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  • Review of Colonial Lives of Property by Brenna Bhandar
  • Robert Nichols (bio)
Brenna Bhandar. Colonial Lives of Property Law, Land, and Racial Regimes of Ownership. Durham, NC: Duke University Press, 2018. 280 pp. $26.95 (pb). ISBN: 9780822371465.

Colonial Lives of Property is a deft and nuanced analysis of the various ways that property—as both a concept and a set of practices—has been formative to the production and maintenance of categories of racial governance in late modern and contemporary settler colonial societies. It makes significant contributions [End Page 311] to social, political, and legal theory, as well as to Indigenous and settler colonial studies and is a necessary text for those with active research agendas or pedagogical interests in those fields.

The central argument that animates this book is simple in its core, but far-reaching in its implications: modern property laws emerged in and through colonial modes of appropriation, which have always tightly linked the ownership and control of objects to the status and standing of the subjects who hold them. In this way, the legal organization of property has been instrumental to the production of racial subjectivity. The aim of the book is to study these "racial regimes of ownership" in all their complexity.

The book is organized into four substantive chapters, plus an introduction and conclusion. The opening provides a broad sweep of the key concepts and categories at work in the rest of the text. Cedric Robinson, Cheryl Harris and Stuart Hall figure prominently in this conceptual staging ground. Bhandar begins in conversation with Harris, especially the latter's groundbreaking "Whiteness as Property" essay. Confirming Harris's thesis in its general form—i.e., that modern concepts of race and property "share conceptual logics and are articulated in conjunction with one another," (8)—Bhandar also takes some distance from the specific parameters of Harris's seminal contribution. Specifically, Bhandar contends that the coproduction of race and property did not hinge exclusively upon "whiteness as status" (as Harris is said to have it), but rather also included a range of ideological commitments to improvement and development mediated by way of relations to land. From Hall, Bhandar draws out a concept of "articulation" (itself indebted to Althusser). When put to use here, this articulation is meant to name how a racial regime of property can operate as a differentiated totality of sorts, that is, a network of practices that are at once distinct but linked. Moreover, in this mode of analysis (contra certain Marxist theories of law, such as those found in the work of Evgeny Pashukanis and Karl Renner), legal forms cannot be reductively read as expressions of economic exchange. Instead, "juridical forms" (as Bhandar prefers to call them) are a host of semi-autonomous legal techniques that "define legality and illegality, produce legal subjects, operate as a form of governance, and in all of these guises function[s] as a form of disciplinary power" (12). Juridical forms are always embedded in and interacting with economic processes; they are not wholly independent from the socio-economic context in which they arise. At the same time, they can also not be reductively reduced to any particular socio-economic process (for instance, taking a commodity form). Hence, juridical forms are "semi-autonomous" in this sense. Finally, from Robinson, we get the language of "racial regimes" which again emphasizes the contingency and mutability of racial governance in contradistinction to overly deterministic accounts (both Marxist and Foucauldian). In each of these cases, the resulting theoretical apparatus is more capacious than in their original formulations, which is necessary to contain the diverse range of cases examined in the substantive chapters.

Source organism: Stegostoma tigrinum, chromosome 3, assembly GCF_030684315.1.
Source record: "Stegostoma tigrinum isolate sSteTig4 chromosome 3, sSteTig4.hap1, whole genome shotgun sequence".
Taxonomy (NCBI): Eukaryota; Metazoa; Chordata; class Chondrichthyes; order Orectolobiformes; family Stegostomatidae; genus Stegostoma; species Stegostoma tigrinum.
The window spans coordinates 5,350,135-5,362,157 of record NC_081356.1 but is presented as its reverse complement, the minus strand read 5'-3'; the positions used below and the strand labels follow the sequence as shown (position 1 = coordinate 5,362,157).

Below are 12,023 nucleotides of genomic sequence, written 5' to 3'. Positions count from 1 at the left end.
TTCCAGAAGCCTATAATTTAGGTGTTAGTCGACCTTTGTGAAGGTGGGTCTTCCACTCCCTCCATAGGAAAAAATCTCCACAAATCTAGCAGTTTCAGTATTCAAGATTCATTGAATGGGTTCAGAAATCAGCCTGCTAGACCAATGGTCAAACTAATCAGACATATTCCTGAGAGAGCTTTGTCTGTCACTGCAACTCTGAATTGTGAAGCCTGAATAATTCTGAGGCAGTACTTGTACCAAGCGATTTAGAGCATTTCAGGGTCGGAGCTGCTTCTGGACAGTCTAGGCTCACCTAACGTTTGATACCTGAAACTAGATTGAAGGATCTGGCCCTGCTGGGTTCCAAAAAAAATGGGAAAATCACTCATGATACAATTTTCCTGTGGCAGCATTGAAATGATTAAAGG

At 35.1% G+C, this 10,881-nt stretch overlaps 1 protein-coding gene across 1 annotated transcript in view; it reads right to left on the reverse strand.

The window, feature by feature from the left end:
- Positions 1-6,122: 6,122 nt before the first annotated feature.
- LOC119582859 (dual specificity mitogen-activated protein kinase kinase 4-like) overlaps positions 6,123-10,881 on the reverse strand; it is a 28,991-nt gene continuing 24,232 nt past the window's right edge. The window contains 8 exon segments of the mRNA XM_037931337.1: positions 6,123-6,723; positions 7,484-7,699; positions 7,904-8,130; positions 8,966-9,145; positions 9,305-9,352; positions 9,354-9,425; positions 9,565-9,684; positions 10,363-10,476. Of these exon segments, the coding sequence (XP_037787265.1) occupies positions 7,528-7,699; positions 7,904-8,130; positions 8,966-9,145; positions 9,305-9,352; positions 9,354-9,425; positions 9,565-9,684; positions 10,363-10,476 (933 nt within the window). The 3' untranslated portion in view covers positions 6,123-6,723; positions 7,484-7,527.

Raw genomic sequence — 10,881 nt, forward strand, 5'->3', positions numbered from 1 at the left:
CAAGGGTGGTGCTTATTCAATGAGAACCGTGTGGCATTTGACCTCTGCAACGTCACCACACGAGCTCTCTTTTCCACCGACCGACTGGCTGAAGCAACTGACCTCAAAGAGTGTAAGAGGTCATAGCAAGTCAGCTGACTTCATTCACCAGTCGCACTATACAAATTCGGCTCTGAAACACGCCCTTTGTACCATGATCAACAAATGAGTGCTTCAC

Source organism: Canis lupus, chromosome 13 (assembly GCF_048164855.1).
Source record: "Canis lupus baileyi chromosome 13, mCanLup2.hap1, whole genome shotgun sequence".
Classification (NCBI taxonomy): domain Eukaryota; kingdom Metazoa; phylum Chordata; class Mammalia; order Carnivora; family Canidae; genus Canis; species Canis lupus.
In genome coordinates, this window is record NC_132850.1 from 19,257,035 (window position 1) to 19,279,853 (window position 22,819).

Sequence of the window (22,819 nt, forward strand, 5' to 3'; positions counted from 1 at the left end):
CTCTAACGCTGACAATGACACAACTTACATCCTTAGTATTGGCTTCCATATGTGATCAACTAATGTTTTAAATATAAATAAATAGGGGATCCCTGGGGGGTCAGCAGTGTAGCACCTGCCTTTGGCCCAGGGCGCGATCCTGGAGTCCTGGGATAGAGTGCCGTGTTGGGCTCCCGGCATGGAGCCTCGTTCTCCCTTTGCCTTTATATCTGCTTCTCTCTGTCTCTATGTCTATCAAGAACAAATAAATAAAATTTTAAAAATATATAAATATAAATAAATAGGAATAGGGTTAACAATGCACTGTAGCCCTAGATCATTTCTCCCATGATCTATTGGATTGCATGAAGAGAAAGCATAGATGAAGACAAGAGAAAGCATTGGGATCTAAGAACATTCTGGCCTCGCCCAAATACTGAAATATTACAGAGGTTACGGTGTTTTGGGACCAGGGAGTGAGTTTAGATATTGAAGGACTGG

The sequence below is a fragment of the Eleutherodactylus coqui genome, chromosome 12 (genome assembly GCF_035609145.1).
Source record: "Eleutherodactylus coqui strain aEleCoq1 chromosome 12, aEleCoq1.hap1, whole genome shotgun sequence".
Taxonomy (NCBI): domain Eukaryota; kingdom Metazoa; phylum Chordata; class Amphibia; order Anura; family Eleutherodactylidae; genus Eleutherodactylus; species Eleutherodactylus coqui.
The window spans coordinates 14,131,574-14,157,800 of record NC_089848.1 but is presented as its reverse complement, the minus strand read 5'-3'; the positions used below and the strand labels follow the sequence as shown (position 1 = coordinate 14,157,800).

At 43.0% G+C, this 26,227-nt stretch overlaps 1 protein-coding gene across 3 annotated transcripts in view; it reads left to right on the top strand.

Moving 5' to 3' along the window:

Chapter One attends to how notions of "use" came to be expressed in terms of narrowly framed visions of improvement and were used to justify and solidify Anglo settler interests in land. Political theorists will be most familiar with these debates as they have long animated colonial-contextualist readings of Locke. Here, however, Bhandar begins with William Petty, whose seventeenth-century works on Ireland provided important background [End Page 312] material to an emergent Anglo settler concept of value indexed to cultivation and improvement of land. Locke is demoted to...

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Additional Information

ISSN
1092-311X
Print ISSN
2572-6633
Pages
pp. 311-314
Launched on MUSE
2020-01-29
Open Access
No
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